We continued along the Lenape trail (solid green blaze) taking that to a short connector trail (orange blazes with green stripe) until reaching the Six Penny Trail (orange blaze). Along the way, we encountered quite a few people walking their dogs. Hiking with dogs has been a inflammatory conversation between hikers with and without dogs. Until our more formal article regarding trail etiquette is published, it's best to know that if you are bringing your dog onto a trail that allows dogs (not every trail is dog-friendly, so check the park office before making an assumption), proper etiquette calls for your dog to be either on a leash (preferred) or under strict voice command. If you cannot control your dog with voice command (will your dog run up to a person even when you've asked he or she to heel?), then your dog should be on a leash.
By the time we had reached the Six Penny Trail, we made the decision not to do the Six Penny loop, instead taking the Horseshoe and Boone trails back to the parking lot. This portion of the Boone trail, however, is gorgeous! You almost feel like you're in a completely different world. In fact, when hiking French Creek - other than the occasional run-in with another person - you truly feel isolated. While on these trails, we heard minimal road noise, absolutely no gunfire (see previous hike in Dark Hollow), and were able to navigate the trail network with no problems! It was a great day and a great hike… We'll be going back real soon.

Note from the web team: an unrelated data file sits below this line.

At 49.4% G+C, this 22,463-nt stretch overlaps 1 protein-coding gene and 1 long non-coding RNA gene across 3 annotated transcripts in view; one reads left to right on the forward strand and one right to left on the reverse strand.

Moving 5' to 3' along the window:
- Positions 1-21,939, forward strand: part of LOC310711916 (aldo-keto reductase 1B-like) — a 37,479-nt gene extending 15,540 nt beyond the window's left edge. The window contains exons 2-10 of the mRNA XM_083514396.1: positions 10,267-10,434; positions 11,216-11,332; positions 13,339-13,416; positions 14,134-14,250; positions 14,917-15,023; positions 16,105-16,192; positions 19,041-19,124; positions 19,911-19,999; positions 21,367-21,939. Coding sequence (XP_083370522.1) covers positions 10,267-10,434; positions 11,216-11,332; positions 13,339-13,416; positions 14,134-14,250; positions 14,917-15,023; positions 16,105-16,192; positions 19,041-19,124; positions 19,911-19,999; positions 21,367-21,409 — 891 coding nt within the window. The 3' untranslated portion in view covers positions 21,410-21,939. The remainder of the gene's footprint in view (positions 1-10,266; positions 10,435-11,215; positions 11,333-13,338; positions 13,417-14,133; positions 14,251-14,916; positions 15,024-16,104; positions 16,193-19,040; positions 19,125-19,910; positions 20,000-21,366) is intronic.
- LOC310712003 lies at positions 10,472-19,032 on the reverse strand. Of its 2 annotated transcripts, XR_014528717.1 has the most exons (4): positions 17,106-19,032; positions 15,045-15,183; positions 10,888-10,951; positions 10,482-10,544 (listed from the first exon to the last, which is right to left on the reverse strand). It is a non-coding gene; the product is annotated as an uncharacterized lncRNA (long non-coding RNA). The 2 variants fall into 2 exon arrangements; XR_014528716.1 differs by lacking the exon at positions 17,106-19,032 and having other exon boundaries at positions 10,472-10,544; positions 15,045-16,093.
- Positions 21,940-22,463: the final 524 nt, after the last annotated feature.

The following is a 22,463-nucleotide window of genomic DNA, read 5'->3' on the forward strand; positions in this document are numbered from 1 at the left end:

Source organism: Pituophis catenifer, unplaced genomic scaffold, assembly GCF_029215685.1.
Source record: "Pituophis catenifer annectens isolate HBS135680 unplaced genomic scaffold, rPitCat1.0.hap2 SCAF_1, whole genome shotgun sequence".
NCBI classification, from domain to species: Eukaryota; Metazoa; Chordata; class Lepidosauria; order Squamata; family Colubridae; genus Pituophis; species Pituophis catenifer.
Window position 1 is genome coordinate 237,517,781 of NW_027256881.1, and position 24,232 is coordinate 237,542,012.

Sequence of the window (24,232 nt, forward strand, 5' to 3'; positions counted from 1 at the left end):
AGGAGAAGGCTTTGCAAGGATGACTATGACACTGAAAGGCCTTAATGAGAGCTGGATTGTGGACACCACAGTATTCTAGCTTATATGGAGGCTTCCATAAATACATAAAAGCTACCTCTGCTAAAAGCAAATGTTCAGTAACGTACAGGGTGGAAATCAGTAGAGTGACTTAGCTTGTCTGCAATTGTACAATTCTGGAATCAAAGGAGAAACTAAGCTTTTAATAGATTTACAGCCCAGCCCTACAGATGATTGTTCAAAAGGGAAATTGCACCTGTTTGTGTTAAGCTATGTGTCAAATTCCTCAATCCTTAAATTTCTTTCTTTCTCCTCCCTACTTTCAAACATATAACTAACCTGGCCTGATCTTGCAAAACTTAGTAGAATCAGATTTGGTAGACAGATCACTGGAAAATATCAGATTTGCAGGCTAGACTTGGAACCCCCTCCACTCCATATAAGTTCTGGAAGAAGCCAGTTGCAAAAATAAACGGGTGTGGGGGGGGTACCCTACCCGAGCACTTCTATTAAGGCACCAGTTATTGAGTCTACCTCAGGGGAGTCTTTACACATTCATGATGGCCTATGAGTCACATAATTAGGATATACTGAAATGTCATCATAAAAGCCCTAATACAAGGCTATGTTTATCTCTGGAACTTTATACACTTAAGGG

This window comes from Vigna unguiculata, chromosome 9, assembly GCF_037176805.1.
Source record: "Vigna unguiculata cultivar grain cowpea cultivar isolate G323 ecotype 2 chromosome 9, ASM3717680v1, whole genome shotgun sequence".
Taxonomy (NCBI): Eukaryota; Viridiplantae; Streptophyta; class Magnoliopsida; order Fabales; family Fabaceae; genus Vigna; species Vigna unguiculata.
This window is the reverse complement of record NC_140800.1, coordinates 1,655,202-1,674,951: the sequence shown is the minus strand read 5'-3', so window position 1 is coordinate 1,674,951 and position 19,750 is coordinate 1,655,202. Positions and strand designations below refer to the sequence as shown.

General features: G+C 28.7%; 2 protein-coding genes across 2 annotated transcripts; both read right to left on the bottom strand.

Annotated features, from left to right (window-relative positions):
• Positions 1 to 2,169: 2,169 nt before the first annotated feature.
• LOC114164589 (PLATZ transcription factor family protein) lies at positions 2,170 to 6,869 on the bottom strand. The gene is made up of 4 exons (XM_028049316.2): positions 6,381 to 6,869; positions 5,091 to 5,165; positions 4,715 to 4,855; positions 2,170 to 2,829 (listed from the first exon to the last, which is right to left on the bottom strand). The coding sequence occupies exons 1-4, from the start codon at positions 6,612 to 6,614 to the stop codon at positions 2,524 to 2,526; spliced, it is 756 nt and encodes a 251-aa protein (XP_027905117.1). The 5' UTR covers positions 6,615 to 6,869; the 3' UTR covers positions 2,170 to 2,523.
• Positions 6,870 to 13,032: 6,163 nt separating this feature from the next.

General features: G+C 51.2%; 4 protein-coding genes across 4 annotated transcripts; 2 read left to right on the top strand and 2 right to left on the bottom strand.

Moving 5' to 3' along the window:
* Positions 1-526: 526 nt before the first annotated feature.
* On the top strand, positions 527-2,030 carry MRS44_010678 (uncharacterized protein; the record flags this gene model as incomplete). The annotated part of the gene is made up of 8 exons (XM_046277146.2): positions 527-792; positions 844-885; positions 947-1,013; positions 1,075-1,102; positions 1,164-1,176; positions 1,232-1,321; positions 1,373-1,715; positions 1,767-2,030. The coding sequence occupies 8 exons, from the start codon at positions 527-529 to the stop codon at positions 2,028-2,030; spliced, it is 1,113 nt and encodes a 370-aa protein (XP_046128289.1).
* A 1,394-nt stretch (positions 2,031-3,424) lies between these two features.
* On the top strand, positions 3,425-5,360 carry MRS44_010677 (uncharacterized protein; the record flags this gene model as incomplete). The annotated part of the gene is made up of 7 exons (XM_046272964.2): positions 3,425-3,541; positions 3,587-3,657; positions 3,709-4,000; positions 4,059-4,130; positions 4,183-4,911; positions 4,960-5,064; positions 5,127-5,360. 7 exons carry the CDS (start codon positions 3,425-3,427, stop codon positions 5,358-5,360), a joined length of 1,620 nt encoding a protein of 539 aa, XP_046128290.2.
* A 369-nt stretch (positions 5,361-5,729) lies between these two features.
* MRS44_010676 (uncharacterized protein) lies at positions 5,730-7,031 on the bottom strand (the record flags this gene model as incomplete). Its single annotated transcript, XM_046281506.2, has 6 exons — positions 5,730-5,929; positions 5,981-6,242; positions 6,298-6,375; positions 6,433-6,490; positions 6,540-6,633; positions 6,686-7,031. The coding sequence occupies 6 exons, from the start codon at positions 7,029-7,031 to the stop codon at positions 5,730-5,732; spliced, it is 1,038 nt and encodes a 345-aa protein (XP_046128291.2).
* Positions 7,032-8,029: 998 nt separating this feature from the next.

1. If going south on Fire Tower Road, use parking lot as indicated on map at second intersection.
2. Proceed south on road for a very short time, before finding the Turtle trail on your right. Take the Turtle trail (which overlaps with the Horseshoe trail) until you reach an area of overlap with the Boone trail.